bright star

Why do stars twinkle (and planets don’t)

By Jake Riley, SR Senior Editor

Stars are an ever-changing natural phenomenon - tiny speckles in the sky that illuminate the night. We all know that they exist, but what do we REALLY know about them?

How are stars formed, why do they twinkle and how does the Sun play into all this?

Let’s find out together, shall we. We’ll start with how stars are born.

How stars are born

It's a well-documented fact that stars are born from clouds of gas and dust.

The clouds are massive reservoirs of dust, gas molecules, and other particles that can collapse in on themselves because of their gravitational pull. The light emitted by the collapsing dust creates new stars.

The starlight is distributed as uniform spheres with a temperature gradient at most points equaling some 250 K (Kelvin). That's 10,000 times warmer than the temperature of the surface of Mars. Pretty unbelievable, right?

And we know what happens when we heat a solid sphere: thermodynamics dictates that heat is equally distributed over the surface since heat always moves from hot to cold.

The situation becomes more complicated when a cloud is thick enough to start collapsing in on itself and create starlight. The light gets trapped in the cloud, causing it to glow as a whole. It also becomes less likely for light to move from warmer regions into colder ones. This causes the light to twinkle. This is called "diffuse emission".

Another factor is that clouds can change temperature over time because of their surroundings. This means that different layers of a cloud can have different temperatures at a given point in space. The amount of energy radiated by such clouds varies, creating a pattern likening to sunlight shining through the water. Such light is called "refracted".

The Sun is more of a star in this respect. The heat comes from the core, so it's much easier to control. The Sun is about 2,000 times smaller than its nearest neighbor, Sirius, yet it glows twice as bright. This means that the light from the Sun is moving much faster — some 1,400 km/s (or 3 million km/h or 6 million mph).

How do stars die

A typical star is not constant in size. It changes from moment to moment, getting hotter and colder and becoming larger or smaller.

The star's energy flux (energy released per second) also fluctuates sometimes hundreds of times a second. The stars can rapidly change their size and brightness because they have an internal structure known as "neutron degeneracy".

Once the "neutron degeneracy" is removed, the star will collapse due to its gravity — without being able to support its weight anymore. Therefore, the death of a star is unpredictable, even for the most massive stars. When it comes to smaller or average-sized stars, however, we know exactly how they die: they turn into nebulae and then black holes.

Why stars twinkle

There are more than 100 billion stars in the observable universe. Almost all of them appear to twinkle (but planets don't).

Why is that?

The twinkling of stars is caused by a phenomenon called scintillation, which occurs when light from a star passes through Earth's atmosphere. According to NASA's website, scintillation is still not very well understood, but we know that it has to do with turbulence in the Earth's atmosphere.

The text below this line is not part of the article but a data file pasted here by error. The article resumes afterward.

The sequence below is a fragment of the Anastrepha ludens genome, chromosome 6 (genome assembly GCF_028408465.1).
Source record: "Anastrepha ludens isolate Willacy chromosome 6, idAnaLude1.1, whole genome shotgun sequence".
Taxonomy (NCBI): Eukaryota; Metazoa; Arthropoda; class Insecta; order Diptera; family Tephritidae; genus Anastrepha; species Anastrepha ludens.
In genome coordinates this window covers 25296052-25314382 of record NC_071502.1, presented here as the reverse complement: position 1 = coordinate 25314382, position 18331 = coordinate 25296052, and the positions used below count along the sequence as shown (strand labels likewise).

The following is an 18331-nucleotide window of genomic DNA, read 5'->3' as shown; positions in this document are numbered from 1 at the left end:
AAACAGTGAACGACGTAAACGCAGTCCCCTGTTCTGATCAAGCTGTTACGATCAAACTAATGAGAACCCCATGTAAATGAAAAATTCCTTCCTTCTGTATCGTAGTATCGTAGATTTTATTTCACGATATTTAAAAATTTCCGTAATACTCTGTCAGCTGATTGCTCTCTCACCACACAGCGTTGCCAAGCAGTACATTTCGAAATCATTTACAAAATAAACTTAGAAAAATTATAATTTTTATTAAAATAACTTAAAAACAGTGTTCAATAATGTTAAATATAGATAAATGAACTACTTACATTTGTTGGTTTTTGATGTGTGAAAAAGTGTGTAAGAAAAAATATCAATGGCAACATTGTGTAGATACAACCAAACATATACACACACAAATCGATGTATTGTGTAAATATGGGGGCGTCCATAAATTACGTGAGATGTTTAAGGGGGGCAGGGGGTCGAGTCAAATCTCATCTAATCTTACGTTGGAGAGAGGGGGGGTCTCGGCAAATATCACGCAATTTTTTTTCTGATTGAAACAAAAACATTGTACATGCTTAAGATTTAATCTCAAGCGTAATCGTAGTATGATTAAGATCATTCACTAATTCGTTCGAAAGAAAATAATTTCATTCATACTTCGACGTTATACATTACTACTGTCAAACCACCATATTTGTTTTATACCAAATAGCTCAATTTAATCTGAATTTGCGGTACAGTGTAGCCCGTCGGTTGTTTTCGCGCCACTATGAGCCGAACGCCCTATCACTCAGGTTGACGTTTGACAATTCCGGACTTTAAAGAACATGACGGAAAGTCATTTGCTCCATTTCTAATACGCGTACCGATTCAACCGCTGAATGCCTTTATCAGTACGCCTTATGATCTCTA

Stellar twinkling is not just a visual phenomenon. It is also a subtle and important feature of the universe. Astronomers can use it to understand how the universe evolved from its birth until the present day.

One example of stellar twinkling is reflected interferometry, in which a telescope sends light through two telescopes in succession. When this technique was first used in 1994, astronomers discovered that previously invisible stars were twinkling. This indicated that stars' mass and age had been accurately determined for the first time.

The twinkling of stars also plays a crucial role in studying how stars move. One of the most essential processes in astronomy is tracking stellar movement. The twinkling of stars is useful for this process.

Why planets don't twinkle

Planets do not twinkle or appear to because they are so far from our telescopes. Earth-based telescopes can only detect stars within a specific range of stellar brightness’s.

Since planets are generally much dimmer than stars, they are invisible to most telescopes at night. This means that unless an astronomer specifically sets out to observe a planet, it will not show up because it is masked by starlight.

Astronomers can use techniques to detect planets using different parts of their light. One of the most reliable techniques is to watch for a planet's slight dimming when several stars are in the field of view.

Why does the Sun not twinkle?

The Sun is too far away from Earth to be seen twinkling due to the Earth's atmosphere.

The atmosphere causes the twinkling in stars. However, it can still be affected by sunspots, which are spots on the Sun's surface that look like dark bruises caused by a sudden expansion of hot gas ejected from its interior.

The dark spots are cooler than the rest of the Sun, and they block a portion of the light that Earth's atmosphere normally filters out. So when viewed through a telescope, the dark spots can appear to twinkle.


Generally, stars twinkle because of their distance from the Earth, and by the time their light gets to the Earth, it is bent (refracted) by the Earth's atmosphere and appears to twinkle.

The proximity of the Sun to the Earth makes it not twinkle since instead of being viewed as a tiny dot in the sky, it is seen as a significant source of light.

The planets do not produce as much heat and light as stars; hence, they can only be viewed when focusing on them.